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Business of buying department

Supply management "I don't believe we can simply plant fencerow to fencerow, dump that product on the world market and hope that we get a price."

Eugene Paul, new National Farmers Organization president, in a speech at the group's recent annual convention, addressing the need to adopt supply management programs worldwide to solve global price issues

Garst adds Gutwein To gain access to a large group of farmer sales reps in the eastern Corn Belt, Garst Seed Company recently reached an agreement to buy the retail marketing and distribution network and the seed brand of Indiana-based Gutwein Seeds. For the 2000-2001 sales year, Garst products will be introduced into the Gutwein sales program. Gutwein's current management will continue to run the business along with its new parent.

North American seed merger Two leading European seed companies, Limagrain and KWS, have agreed to merge their corn-breeding operations in North America, adding a new member to the top five corn-breeding programs. Current combined total sales of this Indianapolis-based company are approximately $80 million.

Separate joint ventures will be established in the U.S. and Canada for sales and production activities in corn, soybeans and alfalfa. The U.S. businesses being contributed to the venture are currently operated by Limagrain Genetics Corp. and Great Lakes Hybrids. Each of the brands Agrigold, Great Lakes, LG-Calahan and Pride will continue to be marketed through its current organization and distribution system.

BIObits Frito-Lay just informed its hundreds of contract corn growers to grow non-genetically modified corn for 2000, in case U.S. consumers shun bioengineered products. The PepsiCo-owned maker of Doritos and Tostitos corn chips, which used 1.2 billion lbs. of corn last year, says it has no immediate plans to promote its products as free of biotech ingredients. "The bottom line is we're stepping back and seeing what happens," says spokesperson Lynn Markley. - Bloomberg News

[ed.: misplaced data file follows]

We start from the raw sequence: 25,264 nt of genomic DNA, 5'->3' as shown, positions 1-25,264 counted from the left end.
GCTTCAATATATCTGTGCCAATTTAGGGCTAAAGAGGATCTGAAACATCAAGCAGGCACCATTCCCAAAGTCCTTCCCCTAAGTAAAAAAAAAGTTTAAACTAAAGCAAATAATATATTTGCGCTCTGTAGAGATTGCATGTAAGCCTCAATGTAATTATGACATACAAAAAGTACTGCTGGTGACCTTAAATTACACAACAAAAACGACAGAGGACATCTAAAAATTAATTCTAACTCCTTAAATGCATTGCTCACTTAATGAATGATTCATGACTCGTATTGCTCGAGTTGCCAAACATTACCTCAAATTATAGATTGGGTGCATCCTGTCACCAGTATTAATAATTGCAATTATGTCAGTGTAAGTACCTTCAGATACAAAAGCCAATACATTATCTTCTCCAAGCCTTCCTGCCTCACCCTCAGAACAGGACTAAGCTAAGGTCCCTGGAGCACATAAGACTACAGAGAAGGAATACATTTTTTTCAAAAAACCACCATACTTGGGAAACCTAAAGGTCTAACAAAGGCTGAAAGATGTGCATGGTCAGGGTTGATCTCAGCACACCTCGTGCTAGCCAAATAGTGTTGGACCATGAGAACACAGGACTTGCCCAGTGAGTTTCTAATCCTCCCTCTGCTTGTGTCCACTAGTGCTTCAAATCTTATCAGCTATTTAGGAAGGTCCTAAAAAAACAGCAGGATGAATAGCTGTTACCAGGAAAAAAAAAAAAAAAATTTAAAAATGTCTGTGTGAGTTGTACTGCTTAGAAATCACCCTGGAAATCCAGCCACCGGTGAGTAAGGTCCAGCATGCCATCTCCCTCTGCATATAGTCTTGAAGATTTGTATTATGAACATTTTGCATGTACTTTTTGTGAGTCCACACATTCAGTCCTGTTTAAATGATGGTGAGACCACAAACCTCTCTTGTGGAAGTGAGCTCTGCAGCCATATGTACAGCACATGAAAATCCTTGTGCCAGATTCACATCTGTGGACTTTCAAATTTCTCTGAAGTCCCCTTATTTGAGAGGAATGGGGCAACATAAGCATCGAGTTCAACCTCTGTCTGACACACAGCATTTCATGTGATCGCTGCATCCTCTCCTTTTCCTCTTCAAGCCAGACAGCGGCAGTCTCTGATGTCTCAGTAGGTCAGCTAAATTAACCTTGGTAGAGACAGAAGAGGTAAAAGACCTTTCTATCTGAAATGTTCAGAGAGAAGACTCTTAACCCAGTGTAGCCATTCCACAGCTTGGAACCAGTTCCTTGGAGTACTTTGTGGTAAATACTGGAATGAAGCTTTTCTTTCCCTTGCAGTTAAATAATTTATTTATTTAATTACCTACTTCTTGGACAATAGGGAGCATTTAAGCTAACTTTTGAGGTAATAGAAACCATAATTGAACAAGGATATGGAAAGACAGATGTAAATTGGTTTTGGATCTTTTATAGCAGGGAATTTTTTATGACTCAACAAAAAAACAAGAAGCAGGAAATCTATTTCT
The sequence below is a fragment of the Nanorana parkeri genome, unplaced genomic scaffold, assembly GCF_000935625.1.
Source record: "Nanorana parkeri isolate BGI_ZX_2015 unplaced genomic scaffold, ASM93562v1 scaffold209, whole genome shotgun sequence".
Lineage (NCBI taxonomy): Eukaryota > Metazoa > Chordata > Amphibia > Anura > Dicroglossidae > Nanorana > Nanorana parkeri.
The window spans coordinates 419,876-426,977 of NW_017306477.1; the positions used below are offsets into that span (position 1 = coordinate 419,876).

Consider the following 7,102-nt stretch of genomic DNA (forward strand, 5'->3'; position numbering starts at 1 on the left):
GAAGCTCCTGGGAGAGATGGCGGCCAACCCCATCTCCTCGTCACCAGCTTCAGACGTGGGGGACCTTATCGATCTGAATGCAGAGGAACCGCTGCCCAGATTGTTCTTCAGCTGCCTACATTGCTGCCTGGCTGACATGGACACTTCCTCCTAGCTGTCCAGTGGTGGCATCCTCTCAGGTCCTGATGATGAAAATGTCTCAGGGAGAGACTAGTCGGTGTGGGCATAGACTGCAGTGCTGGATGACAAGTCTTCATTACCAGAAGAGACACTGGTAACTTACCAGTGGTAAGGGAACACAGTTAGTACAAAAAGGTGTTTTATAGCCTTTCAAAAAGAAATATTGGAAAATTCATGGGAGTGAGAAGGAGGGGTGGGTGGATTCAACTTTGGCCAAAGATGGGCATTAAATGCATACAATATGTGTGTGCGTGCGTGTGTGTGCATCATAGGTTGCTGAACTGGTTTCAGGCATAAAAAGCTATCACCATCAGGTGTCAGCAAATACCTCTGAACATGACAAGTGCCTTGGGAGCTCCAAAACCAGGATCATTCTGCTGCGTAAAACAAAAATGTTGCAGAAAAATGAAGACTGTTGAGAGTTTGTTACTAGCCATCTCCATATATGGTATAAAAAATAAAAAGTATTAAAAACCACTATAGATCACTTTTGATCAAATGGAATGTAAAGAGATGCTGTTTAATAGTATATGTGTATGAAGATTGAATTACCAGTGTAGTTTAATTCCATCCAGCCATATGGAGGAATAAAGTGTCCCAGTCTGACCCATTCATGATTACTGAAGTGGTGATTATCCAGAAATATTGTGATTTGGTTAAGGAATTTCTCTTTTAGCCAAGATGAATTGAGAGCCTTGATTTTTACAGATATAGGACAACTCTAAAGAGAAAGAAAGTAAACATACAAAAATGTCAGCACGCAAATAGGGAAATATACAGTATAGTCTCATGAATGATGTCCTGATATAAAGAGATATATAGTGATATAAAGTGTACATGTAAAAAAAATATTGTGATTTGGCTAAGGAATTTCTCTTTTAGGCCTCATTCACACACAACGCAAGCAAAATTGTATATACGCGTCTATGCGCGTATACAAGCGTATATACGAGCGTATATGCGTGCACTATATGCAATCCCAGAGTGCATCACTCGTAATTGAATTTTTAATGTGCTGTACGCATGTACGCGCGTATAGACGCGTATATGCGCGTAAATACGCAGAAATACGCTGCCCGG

The FDA has a new Web site to better engage the public with information on food biotechnology. Punch up and click on Bioengineered Foods.

Agriculture Secretary Dan Glickman recently created a 38-person USDA Advisory Committee on Agricultural Biotechnology to provide advice on policy related to the creation, application, marketability, trade and use of this technology. This impressively diverse group consists of university agricultural researchers and professors, commercial and organic farmers, livestock producers, biotech company representatives, think-tank advisors, environmentalists, consumer group leaders, food and grain processors, international researchers, doctors and lawyers.

In one University of Maine study conducted by agronomist John Jemison and biochemist Michael Vayda, pollen drift from genetically modified (GM) corn into non-GM corn resulted in minor contamination from cross pollination. Given a 100-ft. gap between the two corn types, the first six rows of non-GM corn (downwind from GM corn) revealed 1% cross pollination from the GM corn. The next six rows contained 0.1%, and the last six rows contained only 0.03%. No cross pollination was found in corn 1,000 ft. away, a common buffer distance. - Institute of Food Technologists

In a Chicago Tribune story of January 27, 2000, ADM CEO Allen Andreas was asked if there were any circumstances in which ADM would refuse to buy a genetically modified crop this fall. He replied, "No. We do not have any reason to believe that will be the case. Less than five percent of our sales are to customers who ask whether [the crops] are genetically modified or not."

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